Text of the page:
U.S. DEPARTMENT OF THE INTERIORBUREAU OF LAND MANAGEMENT
 
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 News.bytesNews.bytes Extra, issue 455 

Centerville transitioning to new recreation spot 

Once an important listening post for the U. S. Navy's undersea surveillance program, the coastal bluffs and beaches at Centerville on California's north coast are now poised to become a spectacular recreation destination.

In a ceremony held Thursday, Nov. 4, the Bureau of Land Management officially accepted transfer of the former Navy property into BLM management.  The event culminated a decade of planning that began after the Navy decommissioned the facility in 1993.

BLM Acting State Director Jim Abbott and other speakers credited Congressman Mike Thompson for his work championing the transfer and for winning more than $9 million in federal funding to enable the Navy to remove more than two dozen buildings, returning the site to its natural condition.  Other speakers, including Congressman Thompson and Humboldt County Supervisor Jimmy Smith, commended the Navy for its community spirit and outstanding work in restoring the site. Speakers agreed that partnerships involving the Navy, BLM and local community were instrumental in the cleanup and transfer of the property.

 two men shake hands over a plaque
Congressman Mike Thompson, left, receives an appreciation award from BLM Acting State Director Jim Abbott.

Man in Navy uniform at podium
Navy Cmdr. Marc Eckardt, commanding officer for the Naval Ocean Processing Facility, Whidbey Island, addresses the crowd.  Cmdr. Eckardt discussed the national security role played by the Centerville Naval Facility and praised the partnership of the local community during the facility's operational period and during the transfer process.

Several speakers noted the extensive work that went into the restoration of the former Navy base.  After blasting away and removing hazardous material including asbestos and lead-based paint, crews demolished the buildings and ground up the concrete blocks.  The resulting aggregate was used to fill foundation holes on the site, and was provided to the road departments in Humboldt County and the city of Ferndale.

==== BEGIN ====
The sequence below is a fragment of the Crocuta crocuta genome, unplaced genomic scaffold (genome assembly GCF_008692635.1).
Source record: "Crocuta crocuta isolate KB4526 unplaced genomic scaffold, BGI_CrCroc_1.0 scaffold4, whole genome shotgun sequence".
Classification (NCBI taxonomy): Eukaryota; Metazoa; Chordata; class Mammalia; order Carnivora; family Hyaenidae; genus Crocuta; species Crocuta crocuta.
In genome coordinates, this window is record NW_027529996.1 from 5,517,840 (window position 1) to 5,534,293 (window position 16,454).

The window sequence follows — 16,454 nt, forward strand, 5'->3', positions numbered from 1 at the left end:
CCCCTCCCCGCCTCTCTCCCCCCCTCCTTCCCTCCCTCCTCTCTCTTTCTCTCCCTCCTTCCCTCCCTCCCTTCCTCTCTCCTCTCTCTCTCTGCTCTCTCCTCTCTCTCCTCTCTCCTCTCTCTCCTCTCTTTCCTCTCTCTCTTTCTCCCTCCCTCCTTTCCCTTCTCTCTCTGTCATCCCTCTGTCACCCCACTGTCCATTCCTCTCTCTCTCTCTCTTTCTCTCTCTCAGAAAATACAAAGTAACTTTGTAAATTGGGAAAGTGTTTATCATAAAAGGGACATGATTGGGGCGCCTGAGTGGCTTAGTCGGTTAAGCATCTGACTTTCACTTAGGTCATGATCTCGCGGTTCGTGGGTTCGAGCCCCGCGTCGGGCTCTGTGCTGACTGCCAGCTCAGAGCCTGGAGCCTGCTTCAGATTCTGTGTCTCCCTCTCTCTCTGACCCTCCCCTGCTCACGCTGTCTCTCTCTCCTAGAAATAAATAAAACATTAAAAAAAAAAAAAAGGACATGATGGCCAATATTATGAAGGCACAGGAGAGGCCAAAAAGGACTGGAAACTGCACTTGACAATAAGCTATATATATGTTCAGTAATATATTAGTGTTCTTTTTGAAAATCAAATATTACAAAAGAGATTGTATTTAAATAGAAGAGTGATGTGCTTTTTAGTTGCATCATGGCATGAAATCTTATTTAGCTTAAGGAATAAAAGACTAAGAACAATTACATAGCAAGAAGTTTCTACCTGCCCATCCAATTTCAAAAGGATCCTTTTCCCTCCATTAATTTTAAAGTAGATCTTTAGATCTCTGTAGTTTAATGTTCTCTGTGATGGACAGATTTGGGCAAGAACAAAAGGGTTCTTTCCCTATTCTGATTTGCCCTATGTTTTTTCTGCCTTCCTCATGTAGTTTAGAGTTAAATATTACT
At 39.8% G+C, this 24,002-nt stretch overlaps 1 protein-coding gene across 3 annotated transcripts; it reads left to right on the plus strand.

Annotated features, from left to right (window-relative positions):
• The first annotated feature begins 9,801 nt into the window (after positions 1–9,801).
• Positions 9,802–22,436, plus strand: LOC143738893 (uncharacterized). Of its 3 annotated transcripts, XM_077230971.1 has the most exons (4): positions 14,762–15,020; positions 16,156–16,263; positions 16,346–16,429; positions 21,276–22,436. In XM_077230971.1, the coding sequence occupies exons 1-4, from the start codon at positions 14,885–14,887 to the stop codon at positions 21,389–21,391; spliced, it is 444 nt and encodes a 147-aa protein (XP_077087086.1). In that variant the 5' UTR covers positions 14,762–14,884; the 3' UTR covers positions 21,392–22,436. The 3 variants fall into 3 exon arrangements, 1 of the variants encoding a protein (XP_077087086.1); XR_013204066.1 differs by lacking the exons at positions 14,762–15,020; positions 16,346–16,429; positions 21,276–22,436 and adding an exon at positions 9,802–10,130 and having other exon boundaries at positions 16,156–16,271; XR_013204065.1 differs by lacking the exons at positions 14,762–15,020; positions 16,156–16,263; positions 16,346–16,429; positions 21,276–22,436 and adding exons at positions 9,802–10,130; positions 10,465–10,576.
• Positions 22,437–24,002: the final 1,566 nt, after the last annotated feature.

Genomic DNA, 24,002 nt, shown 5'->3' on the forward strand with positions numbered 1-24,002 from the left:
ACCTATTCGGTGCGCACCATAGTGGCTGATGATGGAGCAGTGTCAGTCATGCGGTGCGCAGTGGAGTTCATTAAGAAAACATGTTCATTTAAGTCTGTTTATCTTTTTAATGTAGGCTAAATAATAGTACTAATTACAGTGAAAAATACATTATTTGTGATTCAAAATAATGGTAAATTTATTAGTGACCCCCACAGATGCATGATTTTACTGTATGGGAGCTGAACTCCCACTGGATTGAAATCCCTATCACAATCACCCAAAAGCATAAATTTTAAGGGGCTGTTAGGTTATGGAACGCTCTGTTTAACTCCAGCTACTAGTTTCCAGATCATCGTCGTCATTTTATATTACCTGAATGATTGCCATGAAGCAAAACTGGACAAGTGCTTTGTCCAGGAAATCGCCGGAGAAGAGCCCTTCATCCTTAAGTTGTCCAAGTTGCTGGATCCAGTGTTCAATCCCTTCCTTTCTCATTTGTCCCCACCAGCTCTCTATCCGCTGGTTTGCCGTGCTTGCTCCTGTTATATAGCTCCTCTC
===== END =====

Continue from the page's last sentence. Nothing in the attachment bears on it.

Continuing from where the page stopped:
These "before" and "after" photos show the results of the effort (text continues below):

Unused buildings overlooking the Pacific Ocean
Several squat buildings overlook the Pacific Ocean below the bluffs

The same site after restoration
grass and trees along a dirt road, with the ocean in the background

Buildings occupy a coastal meadow on the unused Navy facility
low buildings range across a field

The same site today
a grassy field surrounded by trees

The Centerville site has long been important locally and nationally.

For the Native Americans who first inhabited the coastal prairies and beach areas, it provided natural resources needed for survival and spiritual needs.   Settlers used the area for agriculture.

The Navy established the Centerville Beach Naval Facility in 1958 as part of a the Sound Surveillance System (SOSUS) that kept tabs on Soviet submarines during the Cold War.  At its peak of operation it housed nearly 300 personnel and contained operational and support facilities including barracks, a gym and other structures.  The Navy decommissioned the facility  in 1993 and declared it surplus property.

The 35-acre site will now take on new importance as a spectacular coastal recreation site.  The BLM Arcata Field Office will soon involve the public in developing a management plan to guide uses.

Transfer of the facility is part of a larger grassroots effort called the “Lost Coast Headlands Project.  Initiated in April 2000, it aimed to bring four parcels totaling about 650 acres into public ownership and BLM management.   The California Coastal Conservancy, California Wildlife Conservation Board and The Conservation Fund have been instrumental in the project, which has provided more public access to the coastal bluffs, streams and beaches.

- Jeff Fontana, BLM Northern California District, 11/3/10

BLM California News.bytes, issue 455


 
Last updated: 11-03-2010